Macron Presses China’s Xi On Ukraine, Trade At Paris Summit

Xi's first visit to Europe since 2019 will also see him hold talks in Serbia and Hungary. Xi has said he wants to find peace in Ukraine even if analysts do not expect major changes in Chinese policy.

 France’s President Emmanuel Macron (L) greets Chinese President Xi Jinping at The Elysee Presidential Palace in Paris on May 6, 2024. (Photo by Ludovic MARIN / AFP)


French President Emmanuel Macron on Monday pressed Xi Jinping to coordinate closely with Europe in the face of Russia’s invasion of Ukraine and accept fair global trade rules as the Chinese leader began a state visit to France.

Xi’s first visit to Europe since 2019 will also see him hold talks in Serbia and Hungary. Xi has said he wants to find peace in Ukraine even if analysts do not expect major changes in Chinese policy.

But his choice of France as the sole major European power on his itinerary indicates the importance the leader of the one-party Communist state of more than 1.4 billion people accords to Macron as an EU powerbroker over two years into Russia’s invasion.

Opening an initial trilateral meeting attended by European Commission president Ursula von der Leyen, Macron said coordination with Beijing on “major crises” including Ukraine was “absolutely decisive” and urged “fair rules for all” in Europe-China trade.

“The future of our continent will very clearly depend on our ability to continue to develop relations with China in a balanced manner,” Macron said.

In an op-ed for Le Figaro daily, Xi said he wanted to work with the international community to find ways to resolve the conflict sparked by Russia’s invasion of Ukraine, while emphasising that China was “neither a party nor a participant”.

“We hope that peace and stability will return quickly to Europe, and intend to work with France and the entire international community to find good paths to resolve the crisis,” he wrote.

Von der Leyen said she will press for “fair” competition with China in global trade, adding that in previous talks with Xi she had “made clear that the current imbalances in market access are not sustainable and need to be addressed”.

“We have been very clear-eyed about our relationship with China, which is one of the most complex, but also one of the most important,” she said.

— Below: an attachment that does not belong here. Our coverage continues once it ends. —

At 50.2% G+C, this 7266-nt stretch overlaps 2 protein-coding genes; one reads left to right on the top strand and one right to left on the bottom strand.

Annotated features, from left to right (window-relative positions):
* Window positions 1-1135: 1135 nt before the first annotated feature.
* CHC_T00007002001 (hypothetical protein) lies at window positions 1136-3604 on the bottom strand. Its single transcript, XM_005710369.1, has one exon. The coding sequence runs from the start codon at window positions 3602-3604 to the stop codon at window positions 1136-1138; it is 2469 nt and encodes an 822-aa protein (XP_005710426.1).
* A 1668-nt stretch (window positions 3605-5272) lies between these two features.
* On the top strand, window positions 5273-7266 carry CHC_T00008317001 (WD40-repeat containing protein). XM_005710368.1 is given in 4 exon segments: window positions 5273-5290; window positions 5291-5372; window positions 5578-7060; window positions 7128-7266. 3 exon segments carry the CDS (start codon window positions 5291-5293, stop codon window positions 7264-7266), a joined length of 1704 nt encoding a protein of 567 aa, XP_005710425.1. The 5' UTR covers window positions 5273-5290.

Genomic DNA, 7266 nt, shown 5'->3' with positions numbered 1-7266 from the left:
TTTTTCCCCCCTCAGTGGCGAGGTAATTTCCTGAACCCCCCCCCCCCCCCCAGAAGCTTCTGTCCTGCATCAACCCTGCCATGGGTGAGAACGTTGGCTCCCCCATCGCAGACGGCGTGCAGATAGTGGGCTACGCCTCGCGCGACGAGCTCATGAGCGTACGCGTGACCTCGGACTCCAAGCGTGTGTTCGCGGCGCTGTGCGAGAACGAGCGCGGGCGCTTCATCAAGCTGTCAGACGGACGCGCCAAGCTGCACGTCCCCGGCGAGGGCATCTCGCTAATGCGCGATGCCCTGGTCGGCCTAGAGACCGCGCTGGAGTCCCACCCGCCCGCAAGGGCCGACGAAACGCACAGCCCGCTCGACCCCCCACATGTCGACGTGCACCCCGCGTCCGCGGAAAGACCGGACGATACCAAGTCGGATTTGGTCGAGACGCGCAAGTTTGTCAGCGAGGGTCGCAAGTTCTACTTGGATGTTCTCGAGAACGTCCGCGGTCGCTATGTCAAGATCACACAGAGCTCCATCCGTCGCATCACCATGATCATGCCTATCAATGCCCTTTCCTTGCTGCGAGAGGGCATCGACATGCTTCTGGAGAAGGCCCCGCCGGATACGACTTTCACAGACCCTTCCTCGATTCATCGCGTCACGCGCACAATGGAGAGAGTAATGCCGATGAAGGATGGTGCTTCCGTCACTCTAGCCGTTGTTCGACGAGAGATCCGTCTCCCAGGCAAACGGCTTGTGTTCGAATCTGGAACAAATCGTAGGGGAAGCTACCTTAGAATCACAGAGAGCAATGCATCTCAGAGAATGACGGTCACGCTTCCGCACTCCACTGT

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‘Get China to weigh in’

France’s President Emmanuel Macron (L) shows the way as Chinese President Xi Jinping speaks with European Commission President Ursula von der Leyen as they leave after holding a trilateral meeting as part of the Chinese president’s two-day state visit, at the Elysee Palace in Paris, on May 6, 2024.  (Photo by Ludovic MARIN / AFP)


A key priority of Macron will be to warn Xi of the danger of backing Russia, with Western officials concerned Moscow is already using Chinese machine tools in arms production.

Beijing’s ties with Moscow have, if anything, warmed after the invasion and the West wants China above all not to supply weapons to Russia and risk tipping the balance in the conflict.

“It is in our interest to get China to weigh in on the stability of the international order,” Macron said in an interview with the Economist published on Thursday.

Like von der Leyen, Macron also said in the same interview that trade was a priority in the talks, underscoring that Europe must defend its “strategic interests” in its economic relations with China.

The French president had gladdened Chinese state media and troubled some EU allies after his 2023 visit by declaring that Europe should not be drawn into a “bloc versus bloc” standoff between China and the United States, particularly over democratic, self-ruled Taiwan.

China views the island as part of its territory and has vowed to take it one day, by force if necessary.

 ‘One of the great predators’ 

Rights groups are urging Macron to bring up human rights in the talks, accusing China of failing to respect the rights of the Uyghur Muslim minority and of keeping dozens of journalists behind bars.

“President Macron should make it clear to Xi Jinping that Beijing’s crimes against humanity come with consequences for China’s relations with France,” said Maya Wang, acting China director at Human Rights Watch.

Press freedom group Reporters Without Borders denounced the visit, installing a truck in central Paris with the names of 119 journalists it says are held by China and describing Xi as “one of the great predators of press freedom”.

Tuesday will see Macron take Xi, who is accompanied by his wife Peng Liyuan, to the Pyrenees mountains to an area he used to visit as a boy for a day of less public and more intimate talks.

However analysts are sceptical that Macron will be able to exercise much sway over the Chinese leader, even with the lavish red-carpet welcome and a trip to the bracing mountain air of the Col du Tourmalet over 2,000 metres (6,560 feet) above sea level on Tuesday.

The other two countries chosen by Xi for his tour, Serbia and Hungary, are seen as among the most sympathetic to Moscow in Europe.

Both Macron’s messages on trade and Ukraine “are unlikely to have a significant impact on Chinese behaviour,” said Janka Oertel, director of the Asia programme at the European Council on Foreign Relations.